Towards the end of a Hall of Fame-worthy career as a player, Frank Robinson became the first African-American manager in the major leagues in 1974, when the Cleveland Indians hired the then-39-year-old as their 28th manager and ninth player-manager in franchise history. Robinson, while recognizing the importance of the position he was in, said at the time that it was just the first step.
“I just hope baseball people don’t say, ‘All right, Frank Robinson is the first black manager, we have one, that’s it.’” he told the New York Times in October of 1974.
“In my heart, I don’t think I was hired because I was black. I hope not. I think I’ve been hired because of my ability.”
Robinson finished his playing days with a combined .294/.389/.537 line, 528 doubles, 586 home runs, two MVP awards (one in each league), and one Triple Crown, which he won in 1966 in Baltimore, leading the American League with a .316 AVG, 49 home runs, and 122 RBIs. He also led the AL in OBP (.410), SLG (.637), and runs scored (122) that season.
As a manager, Robinson spent 16 years on the bench in the majors, the final five with the Montreal Expos/Washington Nationals franchise.
His final two season as a skipper were in 2005-2006, when he led the Nats to an 81-81 mark in their first season in D.C. and a 71-91 record in ‘06.
When he returned to the nation’s capital in 2012, Robinson talked about the ‘05 season, how much fun it had been, and how he’d hoped to bring postseason baseball to D.C.
“We’d like to have done it and we thought we had a good chance of doing it in ‘05, the first year,” Robinson said.
“We had a terrific first-half and someone turned the switch off when we went to break and a different team came back after the break, but it was fun the first half of the season.”
He came back again in 2015, when the Nationals added his name to the Ring of Honor on the facade above the first deck in Nationals Park.
“I take a lot of pride in it,” he said of his time as the Expos and Nats’ manager.
“The players were great,” Robinson said. “We were excited about it. It was a good situation for us coming away from Montreal although it was kind of bittersweet leaving those fans up there because those 5,000 die hard fans were great. But it was good to be coming to an exciting team and fans that were ready to support their team coming to this [city].”
The recognition from the Nationals, he said, meant a lot to him.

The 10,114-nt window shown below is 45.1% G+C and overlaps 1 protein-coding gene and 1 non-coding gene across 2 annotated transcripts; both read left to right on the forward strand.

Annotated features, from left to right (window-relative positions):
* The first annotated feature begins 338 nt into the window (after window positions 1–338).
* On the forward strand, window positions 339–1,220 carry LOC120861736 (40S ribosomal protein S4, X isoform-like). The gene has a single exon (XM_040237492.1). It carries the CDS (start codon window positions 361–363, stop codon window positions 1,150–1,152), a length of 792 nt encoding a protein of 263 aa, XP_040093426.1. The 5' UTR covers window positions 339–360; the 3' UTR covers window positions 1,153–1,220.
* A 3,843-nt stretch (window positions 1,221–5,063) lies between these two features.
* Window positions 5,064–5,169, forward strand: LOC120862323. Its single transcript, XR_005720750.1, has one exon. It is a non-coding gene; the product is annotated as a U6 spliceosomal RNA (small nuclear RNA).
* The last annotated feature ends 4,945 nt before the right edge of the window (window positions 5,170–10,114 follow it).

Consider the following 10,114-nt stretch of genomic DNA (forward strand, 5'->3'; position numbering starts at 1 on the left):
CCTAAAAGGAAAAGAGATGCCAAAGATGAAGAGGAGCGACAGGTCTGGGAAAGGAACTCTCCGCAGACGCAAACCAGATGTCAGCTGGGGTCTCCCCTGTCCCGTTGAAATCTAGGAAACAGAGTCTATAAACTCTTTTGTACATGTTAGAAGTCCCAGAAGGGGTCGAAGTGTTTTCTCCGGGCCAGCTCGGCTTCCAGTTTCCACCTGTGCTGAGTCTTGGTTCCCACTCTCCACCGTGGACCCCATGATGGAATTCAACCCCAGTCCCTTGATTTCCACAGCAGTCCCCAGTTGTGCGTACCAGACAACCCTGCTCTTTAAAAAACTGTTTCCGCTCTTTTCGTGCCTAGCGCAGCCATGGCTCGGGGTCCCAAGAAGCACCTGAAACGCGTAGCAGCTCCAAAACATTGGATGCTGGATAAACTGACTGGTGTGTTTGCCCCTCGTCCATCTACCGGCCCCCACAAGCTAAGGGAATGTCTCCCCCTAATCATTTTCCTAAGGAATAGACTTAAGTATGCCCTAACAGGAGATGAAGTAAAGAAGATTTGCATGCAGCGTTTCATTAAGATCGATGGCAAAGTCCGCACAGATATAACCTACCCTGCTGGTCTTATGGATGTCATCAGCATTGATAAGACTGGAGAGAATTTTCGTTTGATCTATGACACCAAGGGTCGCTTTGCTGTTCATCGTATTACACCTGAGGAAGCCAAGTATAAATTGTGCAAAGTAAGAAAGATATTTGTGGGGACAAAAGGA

“It’s important to to me because it makes me feel ... wanted a little bit. Appreciated,” he said.
“I’ll always have a special place in my heart [for this team]....I watch a lot of the Nationals games and I have a little stake in it with [Ryan] Zimmerman still here and Ian Desmond was in our Spring Training our first year, then he disappeared on me for about six years. I was thinking he was out of baseball then all of a sudden I’m watching the game and there he is in the lineup here. I think he’s one of the nicest kids I’ve ever had to manage, and I’m really happy for him.”
”It was very touching,” he said of the reception he received from fans and former players of his. “I’m always glad to see those guys, because they’re very outstanding people. Not just good baseball players, but they’re outstanding people. I appreciate them thinking about me and keeping me alive in their lives. I feel very special about them and they have a very special place in my life.”
Robinson has a special place in D.C. baseball history, as the first manager for the Nationals when they returned to Washington.
Robinson passed away today, at 83 years old, after a long, tough battle with bone cancer.
“Frank Robinson’s resume in our game is without parallel, a trailblazer in every sense, whose impact spanned generations,” Commissioner Rob Manfred told MLB.com today.
“He was one of the greatest players in the history of our game, but that was just the beginning of a multifaceted baseball career.
”We are deeply saddened by this loss of our friend, colleague and legend, who worked in our game for more than 60 years.
On behalf of Major League Baseball, I send my deepest condolences to Frank’s wife Barbara, daughter Nichelle, their entire family and the countless fans who admired this great figure of our national pastime.”